Remembering Alan Sondej, Class of ’74
Terrence Rogers | Wednesday, December 4, 2013
Editor’s note: This article originally appeared on the website of Notre Dame Magazine on March 18. The Observer will run this piece in a two part series, the second part to run tomorrow, Friday, Dec. 6.
I was in my early 30s in 1989, tending to my latest career move, when my brother James, ND ’69, passed on the news that Alan Sondej had died. He’d read about it in Notre Dame Magazine, and he called me at home on a Sunday night and told me what he knew, providing an answer to a question we had posed just two weeks before, when our brother Casey had flown in from Hawaii to attend his high school reunion. Had he seen Alan?
No, Casey had not, and no one at the reunion had known much about Alan. We had speculated on where he might be. It was interesting to do so, because Alan was such a unique individual, forever a member of our family Hall of Fame. I was certain he was somewhere far away, doing what many of us would never consider doing as we play out our lives in the free-market world of ambition, advancement and vain acquisition. He was probably doing good for people – just that, nothing more, nothing less.
Alan Sondej was a sociology major who graduated in 1974 and stuck around campus for a few years thereafter. Almost everyone who attended Notre Dame in the 1970s would remember him as “the big guy who collected money for the hungry outside the dining hall.”
So when James told me about Alan’s death, and how he had died, a sickening feeling came over me, a feeling much worse than just sadness. And it’s always been curious to me that I had such a feeling, for I could not count myself amongst Alan’s closest friends.
I first met Alan at the age of 10, when Casey and Alan attended a private military high school in Manhattan. Alan was already big, even as a freshman in high school. He was strong, played football and was about as muscular as anyone I’d ever seen. Casey told me stories of Alan’s feats as a weightlifter. He looked ferocious to a 10-year-old boy, but it didn’t take long to see that this was not what he was like inside. In fact, it wasn’t long after Alan started coming around our house that Casey told me he’d quit football because he was afraid he was going to hurt someone.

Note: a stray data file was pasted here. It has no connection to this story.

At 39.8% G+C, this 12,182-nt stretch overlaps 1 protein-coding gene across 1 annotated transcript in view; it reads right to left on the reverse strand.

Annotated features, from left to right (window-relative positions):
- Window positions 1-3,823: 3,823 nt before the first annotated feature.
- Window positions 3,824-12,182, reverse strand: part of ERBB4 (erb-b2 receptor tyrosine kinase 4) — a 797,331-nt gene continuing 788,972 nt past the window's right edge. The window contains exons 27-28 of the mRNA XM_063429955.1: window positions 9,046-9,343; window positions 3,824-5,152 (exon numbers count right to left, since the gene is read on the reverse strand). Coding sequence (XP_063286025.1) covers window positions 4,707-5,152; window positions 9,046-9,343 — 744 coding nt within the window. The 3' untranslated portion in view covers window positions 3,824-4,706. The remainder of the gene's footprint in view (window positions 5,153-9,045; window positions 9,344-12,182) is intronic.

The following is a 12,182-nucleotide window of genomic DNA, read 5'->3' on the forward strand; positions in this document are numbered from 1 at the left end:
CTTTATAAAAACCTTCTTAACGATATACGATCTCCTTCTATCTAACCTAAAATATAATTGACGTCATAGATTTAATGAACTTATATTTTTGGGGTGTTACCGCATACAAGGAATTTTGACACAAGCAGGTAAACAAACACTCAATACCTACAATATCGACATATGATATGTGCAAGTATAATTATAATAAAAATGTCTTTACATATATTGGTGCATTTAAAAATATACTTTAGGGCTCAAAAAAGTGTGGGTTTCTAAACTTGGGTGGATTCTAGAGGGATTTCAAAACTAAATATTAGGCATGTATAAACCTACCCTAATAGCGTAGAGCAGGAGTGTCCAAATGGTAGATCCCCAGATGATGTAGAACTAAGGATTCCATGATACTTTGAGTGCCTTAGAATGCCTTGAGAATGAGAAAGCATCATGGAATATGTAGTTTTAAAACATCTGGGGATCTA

Alan came to our house a lot over the next four years. He was always quiet and polite. When they went separate ways for college – Casey to West Point, Alan to Notre Dame – I figured we’d remember Alan as that unique guy who wouldn’t play football because he was afraid he’d hurt someone.
But Alan stayed present in our minds for reasons much more important than that. Casey kept us up with his exploits. We knew he was studying and not playing football or driving a car – he had never gotten a driver’s license – and he didn’t seem to be doing anything distinguished beyond that, as far as we could see. Eventually, though, Casey learned that Alan had stayed at Notre Dame after graduation, collecting money for the hungry. I remember wondering, why is he doing this? Why isn’t he getting a job and worrying about making money like everyone else?Clearly he had taken a benevolent stand, but I had to admit I didn’t know him at all. And I wished that I did, so I could get some answers.
After high school, I spent three years at West Point before transferring to Notre Dame in 1977. I soon ran into Alan, still at Notre Dame where he’d been for almost eight years now, still collecting money for the hungry. My friends had told me how he would stand outside one of the dining halls with a milk jug and solicit donations. Everyone seemed to know who he was. A smile would come over people’s faces when I asked about him. He evoked some kind of reaction, but then no one could say that they really knew him. It was as if they had wondered the same things about Alan that I had and had never figured it out, either.
One winter night I went to Corby’s and saw him standing at the bar. I recognized him immediately and approached him, re-introducing myself. I asked if he wanted a beer, but he said he wasn’t drinking, that he just liked to be out and talking to people. We had a long conversation about Casey, and why I’d left West Point and come to Notre Dame, and why he was still at Notre Dame so long after he’d graduated. I asked him about his notoriety. And he told me yes, he was still collecting money from time to time, but he was also speaking on campus about world hunger after he had traveled overseas and seen the problem firsthand.
At first, his goal had simply been to collect as much money as he could – about $25,000 thus far. Then Fr. Hesburgh became aware of him and opened Alan’s eyes to how he could make a much bigger impact. Fr. Hesburgh sent him to places like Bangladesh and Guatemala to help hunger relief efforts and to bring home the lessons of what he saw to solicit larger donations from larger groups. He had begun an internship at the Overseas Development Council in Washington, D.C., enabling him to travel the U.S. to speak on world hunger. He was shifting from one way of addressing the problem to another, much bigger way.
It struck me that night how easily he could warm up to someone he hadn’t seen in so long. He seemed as interested in what I was doing as I was in him, though he was clearly the unique one, and still an enigma to me.
To be continued.
Terrence Rogers is a member of the Class of 1979 B.A., ’79 B.S., ‘and 11 LL.M. He can be reached at email@example.com
The views expressed in this column are those of the author and not necessarily those of The Observer.